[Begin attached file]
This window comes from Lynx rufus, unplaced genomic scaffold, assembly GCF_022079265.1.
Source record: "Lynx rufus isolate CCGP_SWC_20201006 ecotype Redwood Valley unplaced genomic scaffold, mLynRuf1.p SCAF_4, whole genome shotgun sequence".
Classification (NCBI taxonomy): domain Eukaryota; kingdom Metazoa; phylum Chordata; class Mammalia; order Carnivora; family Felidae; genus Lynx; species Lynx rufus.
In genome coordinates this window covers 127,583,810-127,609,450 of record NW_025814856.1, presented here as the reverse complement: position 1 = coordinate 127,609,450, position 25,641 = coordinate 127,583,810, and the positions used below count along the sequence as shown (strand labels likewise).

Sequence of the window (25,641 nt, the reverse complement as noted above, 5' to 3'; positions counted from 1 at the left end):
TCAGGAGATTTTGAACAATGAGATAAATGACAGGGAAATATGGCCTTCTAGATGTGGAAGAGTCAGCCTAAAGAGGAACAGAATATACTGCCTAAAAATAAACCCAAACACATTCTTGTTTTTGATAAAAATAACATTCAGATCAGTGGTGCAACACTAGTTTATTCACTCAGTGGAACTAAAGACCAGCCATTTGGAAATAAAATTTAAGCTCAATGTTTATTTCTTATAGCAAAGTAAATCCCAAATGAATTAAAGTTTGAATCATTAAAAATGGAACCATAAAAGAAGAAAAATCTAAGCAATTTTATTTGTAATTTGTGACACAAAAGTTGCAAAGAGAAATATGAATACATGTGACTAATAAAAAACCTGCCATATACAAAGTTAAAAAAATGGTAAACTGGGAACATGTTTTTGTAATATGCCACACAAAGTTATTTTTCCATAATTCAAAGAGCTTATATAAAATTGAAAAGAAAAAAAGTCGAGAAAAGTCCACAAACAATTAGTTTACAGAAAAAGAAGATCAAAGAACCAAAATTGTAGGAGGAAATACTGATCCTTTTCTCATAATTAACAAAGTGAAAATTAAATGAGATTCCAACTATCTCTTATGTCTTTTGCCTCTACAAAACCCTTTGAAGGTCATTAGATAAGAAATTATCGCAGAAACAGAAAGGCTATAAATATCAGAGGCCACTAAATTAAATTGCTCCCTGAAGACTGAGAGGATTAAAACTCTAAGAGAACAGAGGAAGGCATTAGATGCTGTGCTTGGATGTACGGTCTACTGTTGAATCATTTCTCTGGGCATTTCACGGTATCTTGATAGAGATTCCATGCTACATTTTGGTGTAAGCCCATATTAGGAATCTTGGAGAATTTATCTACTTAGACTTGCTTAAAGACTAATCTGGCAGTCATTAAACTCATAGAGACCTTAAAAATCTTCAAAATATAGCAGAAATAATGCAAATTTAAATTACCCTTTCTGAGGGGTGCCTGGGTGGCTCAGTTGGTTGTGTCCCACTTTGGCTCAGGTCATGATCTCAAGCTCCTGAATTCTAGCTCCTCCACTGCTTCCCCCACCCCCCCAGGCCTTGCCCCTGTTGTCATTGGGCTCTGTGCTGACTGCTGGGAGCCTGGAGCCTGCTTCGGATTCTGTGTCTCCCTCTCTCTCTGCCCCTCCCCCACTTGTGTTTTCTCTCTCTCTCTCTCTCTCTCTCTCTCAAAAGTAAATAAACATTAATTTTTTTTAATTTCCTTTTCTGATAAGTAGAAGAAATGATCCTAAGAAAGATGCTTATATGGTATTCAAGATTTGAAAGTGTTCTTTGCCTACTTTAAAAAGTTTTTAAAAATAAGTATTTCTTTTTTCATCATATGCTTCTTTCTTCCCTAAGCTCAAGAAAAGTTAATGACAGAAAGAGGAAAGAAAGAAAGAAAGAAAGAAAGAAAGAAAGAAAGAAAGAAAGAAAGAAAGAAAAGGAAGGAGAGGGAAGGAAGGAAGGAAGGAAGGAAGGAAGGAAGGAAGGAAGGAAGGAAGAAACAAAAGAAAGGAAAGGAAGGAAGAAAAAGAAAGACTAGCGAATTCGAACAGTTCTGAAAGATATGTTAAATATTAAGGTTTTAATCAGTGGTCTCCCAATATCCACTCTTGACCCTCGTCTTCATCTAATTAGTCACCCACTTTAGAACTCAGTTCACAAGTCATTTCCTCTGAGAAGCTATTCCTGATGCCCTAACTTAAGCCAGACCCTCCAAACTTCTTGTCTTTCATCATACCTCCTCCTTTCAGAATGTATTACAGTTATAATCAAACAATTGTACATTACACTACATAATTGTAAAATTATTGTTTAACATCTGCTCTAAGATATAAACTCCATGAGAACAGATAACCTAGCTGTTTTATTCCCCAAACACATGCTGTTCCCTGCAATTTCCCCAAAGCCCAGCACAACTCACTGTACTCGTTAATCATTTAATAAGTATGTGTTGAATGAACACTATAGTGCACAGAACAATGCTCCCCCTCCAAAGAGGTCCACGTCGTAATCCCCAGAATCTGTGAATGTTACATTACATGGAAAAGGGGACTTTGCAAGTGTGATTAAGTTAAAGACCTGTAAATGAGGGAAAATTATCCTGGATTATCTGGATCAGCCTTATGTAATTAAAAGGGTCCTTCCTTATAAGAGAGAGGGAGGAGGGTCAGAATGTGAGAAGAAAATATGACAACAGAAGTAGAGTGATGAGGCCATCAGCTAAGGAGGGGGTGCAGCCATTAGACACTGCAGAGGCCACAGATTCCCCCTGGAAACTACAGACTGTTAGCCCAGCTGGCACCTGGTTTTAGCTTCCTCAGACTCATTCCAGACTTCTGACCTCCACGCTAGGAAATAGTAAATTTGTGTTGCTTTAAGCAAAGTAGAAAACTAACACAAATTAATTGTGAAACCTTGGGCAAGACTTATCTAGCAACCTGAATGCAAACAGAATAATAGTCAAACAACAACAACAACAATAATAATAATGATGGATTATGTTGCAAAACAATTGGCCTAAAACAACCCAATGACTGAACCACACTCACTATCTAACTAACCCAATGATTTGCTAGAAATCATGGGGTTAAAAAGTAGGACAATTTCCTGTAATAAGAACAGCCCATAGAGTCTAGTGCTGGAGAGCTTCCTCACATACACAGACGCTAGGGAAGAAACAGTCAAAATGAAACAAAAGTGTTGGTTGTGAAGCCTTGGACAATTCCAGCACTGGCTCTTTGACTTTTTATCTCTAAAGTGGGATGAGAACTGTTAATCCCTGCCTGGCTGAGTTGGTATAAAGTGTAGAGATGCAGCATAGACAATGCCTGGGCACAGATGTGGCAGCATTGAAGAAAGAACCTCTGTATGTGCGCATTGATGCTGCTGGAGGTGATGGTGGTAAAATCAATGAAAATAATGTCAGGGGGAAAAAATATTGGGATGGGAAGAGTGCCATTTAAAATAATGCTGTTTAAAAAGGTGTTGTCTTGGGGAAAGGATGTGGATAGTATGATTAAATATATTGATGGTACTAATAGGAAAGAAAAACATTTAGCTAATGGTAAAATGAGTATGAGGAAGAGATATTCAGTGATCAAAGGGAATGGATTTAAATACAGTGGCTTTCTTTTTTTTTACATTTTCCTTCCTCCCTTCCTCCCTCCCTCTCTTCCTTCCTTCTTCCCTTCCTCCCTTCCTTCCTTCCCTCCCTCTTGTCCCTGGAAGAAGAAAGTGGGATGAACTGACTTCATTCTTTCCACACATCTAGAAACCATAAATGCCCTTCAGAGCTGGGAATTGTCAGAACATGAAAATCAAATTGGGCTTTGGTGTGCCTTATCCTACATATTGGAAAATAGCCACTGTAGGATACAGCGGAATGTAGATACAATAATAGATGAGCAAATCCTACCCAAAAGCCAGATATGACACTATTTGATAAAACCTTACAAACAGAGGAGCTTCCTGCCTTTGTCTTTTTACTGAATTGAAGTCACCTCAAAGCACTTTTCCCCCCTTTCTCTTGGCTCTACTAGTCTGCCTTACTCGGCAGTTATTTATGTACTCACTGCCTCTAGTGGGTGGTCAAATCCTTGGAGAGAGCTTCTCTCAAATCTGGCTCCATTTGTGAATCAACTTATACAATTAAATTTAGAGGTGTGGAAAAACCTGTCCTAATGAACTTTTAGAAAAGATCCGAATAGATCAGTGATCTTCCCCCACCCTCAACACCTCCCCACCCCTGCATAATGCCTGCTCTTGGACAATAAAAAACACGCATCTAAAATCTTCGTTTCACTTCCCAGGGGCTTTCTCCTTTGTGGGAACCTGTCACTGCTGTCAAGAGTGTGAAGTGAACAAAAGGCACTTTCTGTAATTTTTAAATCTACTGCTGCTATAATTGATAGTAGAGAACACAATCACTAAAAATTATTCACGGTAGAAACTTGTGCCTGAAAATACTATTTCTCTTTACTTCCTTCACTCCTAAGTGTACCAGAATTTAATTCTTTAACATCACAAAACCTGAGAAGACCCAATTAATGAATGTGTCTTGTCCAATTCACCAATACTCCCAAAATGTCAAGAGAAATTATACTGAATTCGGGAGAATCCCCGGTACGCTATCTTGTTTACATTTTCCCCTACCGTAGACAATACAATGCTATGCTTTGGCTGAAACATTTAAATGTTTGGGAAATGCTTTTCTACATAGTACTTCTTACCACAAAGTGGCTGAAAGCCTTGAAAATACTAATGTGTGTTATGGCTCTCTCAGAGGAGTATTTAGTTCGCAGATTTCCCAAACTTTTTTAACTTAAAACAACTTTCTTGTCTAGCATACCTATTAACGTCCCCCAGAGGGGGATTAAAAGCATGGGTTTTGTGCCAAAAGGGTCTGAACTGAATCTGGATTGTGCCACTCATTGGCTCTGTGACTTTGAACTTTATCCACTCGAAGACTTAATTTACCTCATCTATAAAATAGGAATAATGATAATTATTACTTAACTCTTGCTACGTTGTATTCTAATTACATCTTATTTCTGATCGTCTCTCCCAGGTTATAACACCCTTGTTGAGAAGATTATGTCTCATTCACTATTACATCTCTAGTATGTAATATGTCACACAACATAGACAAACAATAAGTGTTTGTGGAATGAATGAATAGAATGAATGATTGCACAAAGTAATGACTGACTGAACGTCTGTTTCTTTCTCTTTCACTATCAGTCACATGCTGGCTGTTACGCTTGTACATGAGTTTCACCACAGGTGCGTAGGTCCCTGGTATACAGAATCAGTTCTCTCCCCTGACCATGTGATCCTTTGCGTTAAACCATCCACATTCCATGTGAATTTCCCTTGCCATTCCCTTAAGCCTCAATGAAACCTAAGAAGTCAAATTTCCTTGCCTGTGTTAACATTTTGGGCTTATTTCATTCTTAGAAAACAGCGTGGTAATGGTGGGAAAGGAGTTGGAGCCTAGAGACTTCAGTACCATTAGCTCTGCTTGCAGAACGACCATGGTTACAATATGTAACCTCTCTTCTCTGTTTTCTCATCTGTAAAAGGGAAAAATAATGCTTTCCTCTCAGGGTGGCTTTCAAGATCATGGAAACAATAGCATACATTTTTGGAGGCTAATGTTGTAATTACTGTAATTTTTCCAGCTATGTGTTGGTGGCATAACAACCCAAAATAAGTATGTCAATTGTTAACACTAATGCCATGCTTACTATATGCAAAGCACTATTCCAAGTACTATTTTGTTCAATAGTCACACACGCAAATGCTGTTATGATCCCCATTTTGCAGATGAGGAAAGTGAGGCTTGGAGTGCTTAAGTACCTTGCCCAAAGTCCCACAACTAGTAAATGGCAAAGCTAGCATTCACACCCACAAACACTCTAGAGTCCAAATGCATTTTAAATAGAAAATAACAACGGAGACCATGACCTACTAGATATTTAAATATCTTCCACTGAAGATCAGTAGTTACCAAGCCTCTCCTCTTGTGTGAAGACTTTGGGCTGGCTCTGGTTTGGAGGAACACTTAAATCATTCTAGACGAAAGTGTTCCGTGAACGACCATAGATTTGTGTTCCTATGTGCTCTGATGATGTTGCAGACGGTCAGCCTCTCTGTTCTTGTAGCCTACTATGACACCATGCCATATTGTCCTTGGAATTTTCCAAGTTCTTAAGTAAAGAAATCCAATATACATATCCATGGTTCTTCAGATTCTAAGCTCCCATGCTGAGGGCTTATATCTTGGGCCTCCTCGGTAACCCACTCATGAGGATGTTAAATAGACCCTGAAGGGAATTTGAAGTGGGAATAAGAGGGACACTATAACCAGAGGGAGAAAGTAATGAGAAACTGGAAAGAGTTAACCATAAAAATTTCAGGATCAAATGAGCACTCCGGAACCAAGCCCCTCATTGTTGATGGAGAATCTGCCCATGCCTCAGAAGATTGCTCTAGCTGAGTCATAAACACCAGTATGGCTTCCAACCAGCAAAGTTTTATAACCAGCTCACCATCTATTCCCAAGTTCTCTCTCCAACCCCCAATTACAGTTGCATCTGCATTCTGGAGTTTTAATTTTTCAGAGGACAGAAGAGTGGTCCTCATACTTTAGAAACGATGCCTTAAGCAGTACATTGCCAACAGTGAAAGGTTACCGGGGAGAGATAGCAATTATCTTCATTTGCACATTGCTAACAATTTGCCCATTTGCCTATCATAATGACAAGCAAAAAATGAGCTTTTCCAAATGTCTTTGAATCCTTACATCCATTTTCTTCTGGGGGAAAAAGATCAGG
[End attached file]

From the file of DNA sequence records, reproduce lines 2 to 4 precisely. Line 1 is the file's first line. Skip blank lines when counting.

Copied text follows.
Source record: "Lynx rufus isolate CCGP_SWC_20201006 ecotype Redwood Valley unplaced genomic scaffold, mLynRuf1.p SCAF_4, whole genome shotgun sequence".
Classification (NCBI taxonomy): domain Eukaryota; kingdom Metazoa; phylum Chordata; class Mammalia; order Carnivora; family Felidae; genus Lynx; species Lynx rufus.
In genome coordinates this window covers 127,583,810-127,609,450 of record NW_025814856.1, presented here as the reverse complement: position 1 = coordinate 127,609,450, position 25,641 = coordinate 127,583,810, and the positions used below count along the sequence as shown (strand labels likewise).